Alex Rodriguez had maintained that he had never used steroids in his life . Then,it was revealed that he had tested positive for the drug back in 2003. At first,he kept mum.Now, A-Rod admits to having once been an “A-Roid“! Even though he blatantly lied to Katie Couric, Alex Rodriguez said that he was in denial himself. His life is already in a tailspin with his performance not being quite up to par on the baseball field. Will his fans forgive him for this giant fib? That’s one question that most folks think will be answered if he starts playing more like his old self. Another question that people are pondering is who leaked the positive test results to Sports Illustrated in the first place. More on that from the NY Daily News:
There were 104 names on the supersecret list of major league baseball players who tested positive for steroids in 2003, but only one in the bombshell report that outed A-Rod.
So, who’s the snitch – or snitches?
That question hovered over baseball Sunday after Sports Illustrated revealed that Alex Rodriguez allegedly juiced.
Four independent sources told SI that Rodriguez tested positive for two kinds of steroids, raising questions not only about A-Rod’s place in baseball history but about who had knowledge of a confidential test under seal in a 9th Circuit Court of Appeals case.
The roster of candidates who knew that the game’s biggest superstar was on the list and were willing to violate a gag order imposed by the court is short: a scorned player or teammate, a rogue union official or someone in MLB, a vengeful prosecutor or federal agent or even somebody close to the player himself. The A-Rod ‘roid story could only have come from a handful of organizations and people who had knowledge of the 2003 drug testing results.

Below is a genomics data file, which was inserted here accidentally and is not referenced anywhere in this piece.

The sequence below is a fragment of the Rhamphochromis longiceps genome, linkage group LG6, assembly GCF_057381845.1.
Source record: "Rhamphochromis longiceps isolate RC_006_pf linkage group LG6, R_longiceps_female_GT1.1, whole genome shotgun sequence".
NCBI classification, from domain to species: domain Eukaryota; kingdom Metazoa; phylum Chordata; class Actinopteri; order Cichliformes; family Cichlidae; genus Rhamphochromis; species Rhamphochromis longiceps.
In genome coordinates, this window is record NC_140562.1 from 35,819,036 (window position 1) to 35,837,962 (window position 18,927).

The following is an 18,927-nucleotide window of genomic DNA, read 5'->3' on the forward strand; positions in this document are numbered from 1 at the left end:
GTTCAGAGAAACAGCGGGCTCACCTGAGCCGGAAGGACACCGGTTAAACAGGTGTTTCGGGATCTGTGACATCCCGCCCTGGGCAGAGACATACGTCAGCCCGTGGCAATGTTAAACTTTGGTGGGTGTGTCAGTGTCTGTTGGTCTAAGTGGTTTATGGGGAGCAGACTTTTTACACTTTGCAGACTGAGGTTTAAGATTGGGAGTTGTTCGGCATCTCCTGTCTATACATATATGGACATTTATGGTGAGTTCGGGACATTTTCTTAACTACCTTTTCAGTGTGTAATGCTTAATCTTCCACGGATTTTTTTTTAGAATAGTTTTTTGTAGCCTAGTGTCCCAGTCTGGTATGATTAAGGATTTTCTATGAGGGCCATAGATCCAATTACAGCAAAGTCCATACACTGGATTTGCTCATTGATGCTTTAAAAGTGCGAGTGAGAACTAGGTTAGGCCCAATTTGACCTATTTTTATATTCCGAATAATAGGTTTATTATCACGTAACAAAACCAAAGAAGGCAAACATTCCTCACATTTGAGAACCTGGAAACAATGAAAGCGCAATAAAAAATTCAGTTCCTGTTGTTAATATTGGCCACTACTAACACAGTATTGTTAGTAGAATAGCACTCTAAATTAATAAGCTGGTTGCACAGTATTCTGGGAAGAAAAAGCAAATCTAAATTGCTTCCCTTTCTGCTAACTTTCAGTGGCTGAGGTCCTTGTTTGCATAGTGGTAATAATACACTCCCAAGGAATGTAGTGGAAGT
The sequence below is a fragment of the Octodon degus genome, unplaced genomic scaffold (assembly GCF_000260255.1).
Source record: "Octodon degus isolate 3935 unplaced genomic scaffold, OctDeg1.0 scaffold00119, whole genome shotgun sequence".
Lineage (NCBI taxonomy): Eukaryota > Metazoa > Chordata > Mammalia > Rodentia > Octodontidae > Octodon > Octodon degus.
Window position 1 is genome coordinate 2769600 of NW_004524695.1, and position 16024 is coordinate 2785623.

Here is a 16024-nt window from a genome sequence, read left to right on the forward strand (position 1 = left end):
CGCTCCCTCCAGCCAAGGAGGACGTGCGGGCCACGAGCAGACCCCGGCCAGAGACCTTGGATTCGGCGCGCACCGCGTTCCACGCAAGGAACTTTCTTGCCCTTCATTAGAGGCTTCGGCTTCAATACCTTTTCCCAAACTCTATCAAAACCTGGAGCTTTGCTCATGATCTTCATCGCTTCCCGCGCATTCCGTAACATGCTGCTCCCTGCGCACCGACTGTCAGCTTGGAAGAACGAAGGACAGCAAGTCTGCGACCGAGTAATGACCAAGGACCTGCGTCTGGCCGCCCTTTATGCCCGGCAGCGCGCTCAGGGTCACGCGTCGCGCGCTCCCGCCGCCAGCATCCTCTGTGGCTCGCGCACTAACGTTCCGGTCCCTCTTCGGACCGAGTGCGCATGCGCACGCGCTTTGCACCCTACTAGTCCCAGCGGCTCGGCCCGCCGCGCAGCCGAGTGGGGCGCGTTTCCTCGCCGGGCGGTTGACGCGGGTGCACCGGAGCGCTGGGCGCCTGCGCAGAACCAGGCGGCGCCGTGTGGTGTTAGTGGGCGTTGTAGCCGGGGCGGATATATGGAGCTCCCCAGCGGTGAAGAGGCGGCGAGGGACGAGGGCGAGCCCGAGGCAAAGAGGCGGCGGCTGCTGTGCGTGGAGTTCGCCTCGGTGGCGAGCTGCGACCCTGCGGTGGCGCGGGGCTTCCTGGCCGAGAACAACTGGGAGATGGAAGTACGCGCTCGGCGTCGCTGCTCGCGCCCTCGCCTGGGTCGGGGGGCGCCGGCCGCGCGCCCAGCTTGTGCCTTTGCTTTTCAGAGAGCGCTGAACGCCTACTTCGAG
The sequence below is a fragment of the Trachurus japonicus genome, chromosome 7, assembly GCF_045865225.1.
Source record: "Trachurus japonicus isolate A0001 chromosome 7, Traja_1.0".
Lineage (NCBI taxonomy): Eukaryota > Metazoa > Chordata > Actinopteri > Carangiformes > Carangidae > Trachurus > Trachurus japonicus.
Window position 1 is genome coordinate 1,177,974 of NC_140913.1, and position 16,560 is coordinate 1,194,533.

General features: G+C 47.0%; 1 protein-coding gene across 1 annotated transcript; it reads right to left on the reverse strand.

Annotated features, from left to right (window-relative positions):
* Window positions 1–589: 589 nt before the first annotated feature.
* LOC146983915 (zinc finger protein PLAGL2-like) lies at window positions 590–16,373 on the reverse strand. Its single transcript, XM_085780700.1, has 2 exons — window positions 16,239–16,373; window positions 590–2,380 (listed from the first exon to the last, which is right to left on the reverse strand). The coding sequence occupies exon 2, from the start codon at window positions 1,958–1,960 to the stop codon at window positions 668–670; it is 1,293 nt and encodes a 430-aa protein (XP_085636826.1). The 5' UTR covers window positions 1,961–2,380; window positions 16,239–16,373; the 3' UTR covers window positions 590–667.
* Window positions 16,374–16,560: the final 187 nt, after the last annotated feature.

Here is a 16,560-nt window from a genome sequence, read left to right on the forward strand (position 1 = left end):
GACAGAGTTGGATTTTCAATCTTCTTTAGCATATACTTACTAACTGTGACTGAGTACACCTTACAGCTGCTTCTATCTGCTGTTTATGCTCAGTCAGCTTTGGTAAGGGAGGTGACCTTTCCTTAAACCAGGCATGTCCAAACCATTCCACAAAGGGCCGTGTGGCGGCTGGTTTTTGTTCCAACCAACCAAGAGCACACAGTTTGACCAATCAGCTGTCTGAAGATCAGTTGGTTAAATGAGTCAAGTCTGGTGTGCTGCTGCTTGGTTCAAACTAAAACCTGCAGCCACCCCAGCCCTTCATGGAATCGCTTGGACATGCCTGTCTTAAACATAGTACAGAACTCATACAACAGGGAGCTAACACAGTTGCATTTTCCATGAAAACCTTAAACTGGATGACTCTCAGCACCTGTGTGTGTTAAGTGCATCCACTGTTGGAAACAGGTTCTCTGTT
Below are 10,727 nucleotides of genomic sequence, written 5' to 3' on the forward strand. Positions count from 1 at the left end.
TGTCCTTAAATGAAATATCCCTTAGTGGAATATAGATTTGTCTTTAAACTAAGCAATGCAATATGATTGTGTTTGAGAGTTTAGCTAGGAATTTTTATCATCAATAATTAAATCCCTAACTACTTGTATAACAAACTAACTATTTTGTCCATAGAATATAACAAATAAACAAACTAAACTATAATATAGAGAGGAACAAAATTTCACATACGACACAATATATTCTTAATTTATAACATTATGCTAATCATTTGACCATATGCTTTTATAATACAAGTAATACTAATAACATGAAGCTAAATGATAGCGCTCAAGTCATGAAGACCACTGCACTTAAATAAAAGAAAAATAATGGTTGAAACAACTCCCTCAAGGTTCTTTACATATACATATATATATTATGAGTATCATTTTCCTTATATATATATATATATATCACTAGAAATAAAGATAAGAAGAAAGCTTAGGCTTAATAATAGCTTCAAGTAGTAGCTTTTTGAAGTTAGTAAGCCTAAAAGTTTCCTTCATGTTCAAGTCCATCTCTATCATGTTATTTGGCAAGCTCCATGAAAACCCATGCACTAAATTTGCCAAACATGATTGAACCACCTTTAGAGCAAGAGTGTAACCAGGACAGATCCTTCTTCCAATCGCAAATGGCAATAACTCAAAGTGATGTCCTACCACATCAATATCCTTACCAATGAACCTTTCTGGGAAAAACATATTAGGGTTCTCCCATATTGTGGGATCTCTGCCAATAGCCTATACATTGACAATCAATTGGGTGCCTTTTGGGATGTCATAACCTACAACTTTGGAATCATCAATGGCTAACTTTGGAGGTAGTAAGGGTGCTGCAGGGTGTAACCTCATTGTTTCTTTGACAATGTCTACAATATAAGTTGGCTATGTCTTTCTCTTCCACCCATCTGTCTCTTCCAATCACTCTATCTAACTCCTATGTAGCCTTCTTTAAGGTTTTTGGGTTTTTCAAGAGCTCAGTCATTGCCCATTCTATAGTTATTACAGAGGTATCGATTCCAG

Here are the candidates:
THE PLAYERS ASSOCIATION
Union officials knew the identities of the 104 players who tested positive, but it’s highly unlikely they intentionally leaked the news, according to sources. Union leaders Donald Fehr and Gene Orza had long resisted efforts to introduce mandatory drug testing. A report that the Players Association’s biggest star had tested positive for steroids would only increase calls from lawmakers and fans to beef up baseball’s drug program.
But union officials may have inadvertently spread the news. After the results of the 2003 survey tests became available in September of that year, Orza and other union officials approached players in clubhouses to inform them of their positive tests. It soon became obvious that union officials were informing players of their test results and players began talking to each other about the implications.”(End of Excerpt) View the rest of the suspects here.